Prof Black was contacted by the Crown Prosecution Service last year to compile a report but Mr Kelly said she had disagreed with what other experts were saying.
Mr Kelly said: "She has no confidence at all that what was found in the fireplace was human bone, does she?"
Dr Roberts: "She doesn't appear to."
Mr Kelly went on to say that Prof Black was "even less confident" that they were the remnants of a human child.
Later, the jury heard evidence from another expert in the analysis of human remains, forensic anthropologist Linda Ainscough, who said she had searched through a quantity of ash and found 16 bone fragments, 12 of which were "very, very small".
She said she was confident they were "consistent with being bone" and had all been burnt but it was not possible to tell whether they were human or non-human.
Of the smaller fragments, she said two appeared more cranial than non-cranial, six appeared "post cranial" - everything aside from the head - and it was not possible to say where in the skeleton the other four might have come from.
Regarding the five samples from the fireplace, she agreed with the conclusions of Dr Roberts.
She said she had been asked to examine 22 separate exhibits which included traps from beneath sinks and the bath at Mr Bridger's property.
She said she examined the bath waste pipe and recovered an "incredibly small" fragment measuring about 3mm x 2mm which had the appearance of bone which had come from the cranium.
The jury heard from two other experts who analysed the fragments found.
Prof Holger Schutkowski said the bone was consistent with the human skull and evidence hinted towards it coming from a child.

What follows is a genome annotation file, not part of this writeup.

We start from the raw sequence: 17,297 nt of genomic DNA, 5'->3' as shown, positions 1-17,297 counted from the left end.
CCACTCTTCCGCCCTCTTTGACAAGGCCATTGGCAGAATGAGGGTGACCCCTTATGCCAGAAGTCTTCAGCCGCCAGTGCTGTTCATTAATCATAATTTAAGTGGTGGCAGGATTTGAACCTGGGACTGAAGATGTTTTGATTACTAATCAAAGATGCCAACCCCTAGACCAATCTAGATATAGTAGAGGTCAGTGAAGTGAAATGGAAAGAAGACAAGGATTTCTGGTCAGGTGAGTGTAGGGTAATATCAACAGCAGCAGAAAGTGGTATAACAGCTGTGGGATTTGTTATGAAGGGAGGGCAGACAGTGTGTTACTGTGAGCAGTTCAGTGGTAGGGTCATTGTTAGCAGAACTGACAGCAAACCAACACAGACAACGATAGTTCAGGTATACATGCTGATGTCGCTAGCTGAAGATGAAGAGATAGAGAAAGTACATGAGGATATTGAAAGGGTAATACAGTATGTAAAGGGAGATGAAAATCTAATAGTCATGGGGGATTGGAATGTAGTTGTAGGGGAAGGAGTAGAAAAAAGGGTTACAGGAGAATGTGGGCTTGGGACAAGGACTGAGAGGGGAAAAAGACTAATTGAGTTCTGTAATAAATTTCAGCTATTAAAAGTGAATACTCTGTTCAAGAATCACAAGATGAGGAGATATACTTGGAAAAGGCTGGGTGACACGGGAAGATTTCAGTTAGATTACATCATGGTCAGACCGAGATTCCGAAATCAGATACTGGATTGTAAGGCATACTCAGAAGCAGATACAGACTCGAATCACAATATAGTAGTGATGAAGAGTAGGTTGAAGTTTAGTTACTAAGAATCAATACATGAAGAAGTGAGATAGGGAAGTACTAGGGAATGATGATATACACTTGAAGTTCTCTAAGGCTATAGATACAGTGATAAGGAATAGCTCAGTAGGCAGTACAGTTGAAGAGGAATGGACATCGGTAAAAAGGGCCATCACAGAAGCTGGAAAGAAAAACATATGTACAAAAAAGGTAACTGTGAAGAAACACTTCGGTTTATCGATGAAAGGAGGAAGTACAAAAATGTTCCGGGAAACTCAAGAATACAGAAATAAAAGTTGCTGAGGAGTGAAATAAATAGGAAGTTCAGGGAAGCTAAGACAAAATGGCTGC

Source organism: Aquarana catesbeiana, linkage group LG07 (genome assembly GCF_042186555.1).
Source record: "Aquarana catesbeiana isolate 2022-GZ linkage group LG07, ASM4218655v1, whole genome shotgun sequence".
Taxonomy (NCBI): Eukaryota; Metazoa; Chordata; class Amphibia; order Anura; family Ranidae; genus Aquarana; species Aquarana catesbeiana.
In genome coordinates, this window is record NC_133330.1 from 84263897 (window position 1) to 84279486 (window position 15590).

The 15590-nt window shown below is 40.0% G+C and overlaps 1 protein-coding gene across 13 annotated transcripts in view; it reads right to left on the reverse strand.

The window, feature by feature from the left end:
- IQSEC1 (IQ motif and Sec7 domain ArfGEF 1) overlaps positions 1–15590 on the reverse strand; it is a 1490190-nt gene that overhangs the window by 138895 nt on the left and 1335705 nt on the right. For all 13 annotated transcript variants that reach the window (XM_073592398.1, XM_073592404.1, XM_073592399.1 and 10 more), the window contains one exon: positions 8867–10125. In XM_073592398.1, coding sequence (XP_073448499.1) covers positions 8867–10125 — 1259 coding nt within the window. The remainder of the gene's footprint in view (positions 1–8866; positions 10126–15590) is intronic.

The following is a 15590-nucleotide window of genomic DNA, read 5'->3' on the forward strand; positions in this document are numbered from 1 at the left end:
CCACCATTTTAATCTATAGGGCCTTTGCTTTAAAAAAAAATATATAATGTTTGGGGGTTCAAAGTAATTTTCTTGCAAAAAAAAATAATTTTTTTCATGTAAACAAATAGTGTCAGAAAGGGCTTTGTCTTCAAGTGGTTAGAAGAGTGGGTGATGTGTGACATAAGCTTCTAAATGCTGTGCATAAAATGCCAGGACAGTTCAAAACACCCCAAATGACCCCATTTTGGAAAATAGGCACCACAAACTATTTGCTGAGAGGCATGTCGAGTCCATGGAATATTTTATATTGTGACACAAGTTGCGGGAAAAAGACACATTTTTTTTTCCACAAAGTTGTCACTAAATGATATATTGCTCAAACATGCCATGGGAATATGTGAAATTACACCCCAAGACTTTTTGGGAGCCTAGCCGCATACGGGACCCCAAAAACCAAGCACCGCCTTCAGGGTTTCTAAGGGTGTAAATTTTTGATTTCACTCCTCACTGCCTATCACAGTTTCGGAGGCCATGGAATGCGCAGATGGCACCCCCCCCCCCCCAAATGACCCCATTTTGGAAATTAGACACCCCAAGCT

The jury also heard from Prof Christina Cattaneo, a Milan-based forensic pathologist and anthropologist who works on burnt and cremated remains especially related to cases of organised crime in Italy.
She said in her opinion the fragments she analysed were from a human being.
Anthropology expert Prof Susan Black for the defence said she initially thought the fragments she examined were bone but "could not confirm human or non-human origin".
She said she would need "definitive evidence to be able to make an opinion".
Prof Black called into question some of Prof Schutkowski's findings and said there was no scientific evidence to conclude that one of the fragments had come from a juvenile skull.
Asked her opinion of some of the expert evidence heard earlier, she said she had described it as "confirmation bias" which involved finding evidence that "fundamentally supports what you're saying".
Questioned about one of the pieces of bone she said: "I have no idea what it could be. I have not seen anything like that in a human skeleton. I can't help you."
However, she said she agreed the samples were burned bone.
The court has previously heard that blood found in several locations around the defendant's house matched April's DNA.
The case has been adjourned until Wednesday, when Mr Bridger's defence is due to start.
April's disappearance sparked the biggest police search in UK history. She has never been found.
As well as abduction and murder, Mr Bridger also denies intending to pervert the course of justice.